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Tuesday, November 27, 2007

"Hey, are you Megan from CBC?"

I am pretty sure I did a double-take the other day when someone asked me this. It has been three years since anyone recognised my voice, and it stopped happening regularly about five years ago. I almost said "no" to the guy.

Radio reporters usually don't get "recognised" in the same way TV reporters do. After graduation, about ten of us got summer jobs with CBC Radio, and I remember that one of my more obnoxious classmates bragged about being recognised all the time in PEI. I still think that if this was true (and I doubt it), he must have been wearing CBC T-shirts all the time and repeating his name constantly, hoping to catch the ear of innocent bystanders. He's now a producer for a national show, and he does a weekly feature that airs on the local station. Even if I'm exhausted, I always get out of bed right away when I hear his voice: I can't stand his smarmy accent.

There are people who need to know who reporters are to do their jobs -- I'm one of them. However, normal people in most parts of Canada do not recognise radio reporters. Most people wouldn't know Shelagh Rogers if she walked in the door. (Full disclosure: I turned into a screaming fangirl when she came to town. I almost cried. She was travelling with Jonathan Torrens, and I was one of the few people who wanted to meet her instead of him. Yes, I am a loser.)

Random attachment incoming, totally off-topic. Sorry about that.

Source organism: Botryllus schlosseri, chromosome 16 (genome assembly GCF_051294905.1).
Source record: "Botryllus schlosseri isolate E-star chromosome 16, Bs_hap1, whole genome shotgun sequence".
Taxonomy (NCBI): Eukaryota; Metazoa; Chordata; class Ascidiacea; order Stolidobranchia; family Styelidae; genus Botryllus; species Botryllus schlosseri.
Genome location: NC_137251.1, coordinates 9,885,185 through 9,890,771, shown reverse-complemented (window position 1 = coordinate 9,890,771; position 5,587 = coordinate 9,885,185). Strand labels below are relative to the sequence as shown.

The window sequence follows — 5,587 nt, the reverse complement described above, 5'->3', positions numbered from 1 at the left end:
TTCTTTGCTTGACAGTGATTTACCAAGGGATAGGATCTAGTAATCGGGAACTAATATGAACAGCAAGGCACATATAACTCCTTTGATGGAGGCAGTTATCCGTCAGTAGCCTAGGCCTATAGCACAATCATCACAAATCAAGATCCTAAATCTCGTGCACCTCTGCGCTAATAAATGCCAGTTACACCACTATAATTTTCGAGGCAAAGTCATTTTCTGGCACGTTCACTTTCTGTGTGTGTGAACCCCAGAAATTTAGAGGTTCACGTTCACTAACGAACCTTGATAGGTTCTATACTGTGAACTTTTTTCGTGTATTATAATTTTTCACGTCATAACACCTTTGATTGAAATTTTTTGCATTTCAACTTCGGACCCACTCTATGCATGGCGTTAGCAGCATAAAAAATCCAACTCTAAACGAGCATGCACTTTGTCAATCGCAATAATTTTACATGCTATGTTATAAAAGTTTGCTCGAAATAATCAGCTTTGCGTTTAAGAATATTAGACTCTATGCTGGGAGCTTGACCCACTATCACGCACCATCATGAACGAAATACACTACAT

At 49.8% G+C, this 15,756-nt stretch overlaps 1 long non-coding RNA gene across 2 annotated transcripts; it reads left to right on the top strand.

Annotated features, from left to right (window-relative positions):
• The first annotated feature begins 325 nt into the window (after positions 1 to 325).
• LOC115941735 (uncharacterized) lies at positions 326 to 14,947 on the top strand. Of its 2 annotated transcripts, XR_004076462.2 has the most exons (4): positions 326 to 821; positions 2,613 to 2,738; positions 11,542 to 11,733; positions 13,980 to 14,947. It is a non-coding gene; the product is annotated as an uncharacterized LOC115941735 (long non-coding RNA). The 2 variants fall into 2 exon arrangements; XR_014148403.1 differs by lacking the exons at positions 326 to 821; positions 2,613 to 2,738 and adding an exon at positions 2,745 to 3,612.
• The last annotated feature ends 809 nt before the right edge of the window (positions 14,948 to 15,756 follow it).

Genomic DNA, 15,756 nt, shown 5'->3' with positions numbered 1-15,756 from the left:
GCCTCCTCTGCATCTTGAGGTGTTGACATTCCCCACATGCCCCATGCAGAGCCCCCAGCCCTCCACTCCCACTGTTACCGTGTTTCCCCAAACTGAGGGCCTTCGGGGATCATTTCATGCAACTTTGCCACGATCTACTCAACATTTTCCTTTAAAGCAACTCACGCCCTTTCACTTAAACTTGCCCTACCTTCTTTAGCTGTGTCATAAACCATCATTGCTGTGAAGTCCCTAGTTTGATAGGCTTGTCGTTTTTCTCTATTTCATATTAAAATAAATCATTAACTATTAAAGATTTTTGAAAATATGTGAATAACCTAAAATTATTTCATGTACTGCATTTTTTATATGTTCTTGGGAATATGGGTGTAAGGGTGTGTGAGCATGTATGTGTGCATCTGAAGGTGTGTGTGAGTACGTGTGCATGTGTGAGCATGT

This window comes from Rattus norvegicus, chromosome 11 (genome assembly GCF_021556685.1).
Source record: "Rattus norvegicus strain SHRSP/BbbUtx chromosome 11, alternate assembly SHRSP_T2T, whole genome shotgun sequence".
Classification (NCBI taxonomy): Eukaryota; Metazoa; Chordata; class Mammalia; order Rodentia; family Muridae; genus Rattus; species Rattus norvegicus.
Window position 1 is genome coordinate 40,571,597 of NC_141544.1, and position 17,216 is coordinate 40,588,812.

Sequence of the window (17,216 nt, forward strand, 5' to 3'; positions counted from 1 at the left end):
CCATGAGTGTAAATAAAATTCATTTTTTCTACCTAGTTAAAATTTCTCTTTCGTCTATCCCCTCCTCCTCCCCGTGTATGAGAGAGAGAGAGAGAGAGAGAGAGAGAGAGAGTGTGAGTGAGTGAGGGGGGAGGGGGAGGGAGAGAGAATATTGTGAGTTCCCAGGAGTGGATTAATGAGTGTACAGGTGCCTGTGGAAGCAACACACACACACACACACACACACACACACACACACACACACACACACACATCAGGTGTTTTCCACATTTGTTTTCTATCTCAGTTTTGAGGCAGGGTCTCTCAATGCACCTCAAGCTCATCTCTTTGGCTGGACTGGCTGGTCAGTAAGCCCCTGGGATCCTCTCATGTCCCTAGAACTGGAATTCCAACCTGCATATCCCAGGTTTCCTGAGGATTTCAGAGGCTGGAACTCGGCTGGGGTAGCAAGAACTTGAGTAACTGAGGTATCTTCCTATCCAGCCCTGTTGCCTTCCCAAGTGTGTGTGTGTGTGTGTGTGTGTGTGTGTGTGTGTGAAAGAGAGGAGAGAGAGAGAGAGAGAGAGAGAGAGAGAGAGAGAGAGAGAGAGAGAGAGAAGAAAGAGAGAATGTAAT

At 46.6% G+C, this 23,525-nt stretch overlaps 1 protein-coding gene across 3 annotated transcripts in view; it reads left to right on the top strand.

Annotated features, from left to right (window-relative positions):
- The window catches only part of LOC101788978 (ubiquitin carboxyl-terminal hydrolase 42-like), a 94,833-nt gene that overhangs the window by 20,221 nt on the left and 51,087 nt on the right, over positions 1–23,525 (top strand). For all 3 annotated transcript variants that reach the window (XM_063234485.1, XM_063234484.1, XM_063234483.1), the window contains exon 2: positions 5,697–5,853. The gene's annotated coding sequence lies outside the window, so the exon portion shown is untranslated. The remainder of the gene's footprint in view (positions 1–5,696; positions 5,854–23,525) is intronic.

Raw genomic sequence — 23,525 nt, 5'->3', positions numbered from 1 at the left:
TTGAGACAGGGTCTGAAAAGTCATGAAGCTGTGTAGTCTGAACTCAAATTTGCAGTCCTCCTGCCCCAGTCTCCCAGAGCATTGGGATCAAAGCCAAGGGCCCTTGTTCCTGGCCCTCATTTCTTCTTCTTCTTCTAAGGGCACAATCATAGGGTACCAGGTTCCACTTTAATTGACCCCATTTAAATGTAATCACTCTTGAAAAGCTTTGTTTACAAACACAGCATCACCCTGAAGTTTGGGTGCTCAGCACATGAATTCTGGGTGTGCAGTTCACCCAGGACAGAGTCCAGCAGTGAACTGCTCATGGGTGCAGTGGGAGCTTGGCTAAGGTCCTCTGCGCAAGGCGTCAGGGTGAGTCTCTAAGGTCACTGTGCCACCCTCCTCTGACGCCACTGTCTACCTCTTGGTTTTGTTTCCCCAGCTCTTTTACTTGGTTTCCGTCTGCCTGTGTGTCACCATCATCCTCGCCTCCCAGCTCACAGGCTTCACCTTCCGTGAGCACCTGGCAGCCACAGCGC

Hmmm. Do you Americans know who Jonathan Torrens is? Do you get Trailer Park Boys in the States?

I will admit, though, that things are a bit different in the north. It's a small place with no media competition, and radio's a personal medium. People do start to feel like they know you. I worked for the station Up There for two years, and people called me "CBC". Yes, this is weird.

Get out of my way. I'm a celebrity now. You're blocking my access to my adoring fans.

3 comments:

Karen said...

Oh please. Radio people are in some ways the most recognizable, because we all TALK, at work and in the community. I used to (and still, rarely do) get recognized in weird places by total strangers solely because of my voice (which must be far more distinctive than I give it credit for being, considering I haven't been on the air since 1997 - hey, 10 years!)

It was actually a problem that got me into tepid water more than once, as I was in the habit of having frank political discussions with friends while doing Saturday chores like grocery shopping, and someone I didn't know would hear my opinion of why Person X was an ass this week, and that would get back to Person X, as something stated by Karen in the grocery store. It's a little hard to deny something when they have your name, date and place of comment cold.

Another CBC colleague used to always get recgnized in really out of the way places, by her voice. Like retying a hiking boot trailside in Tibet; or having a cocktail beachside in the Canary Islands. People in the North, and especially in Name of Town Withheld, get around, a LOT. And they seem to take our voices with them.

Jackie S said...

You'll have to tell me the name of your former classmate, now in PEI. I've done some work at that CBC and now I'm curious!!!!

Megan said...

His name is Pat. He is now one of the producers of a national show, and he has a syndicated weekly promo interview that our local show picks up. I don't know if you guys have it in Nunavut.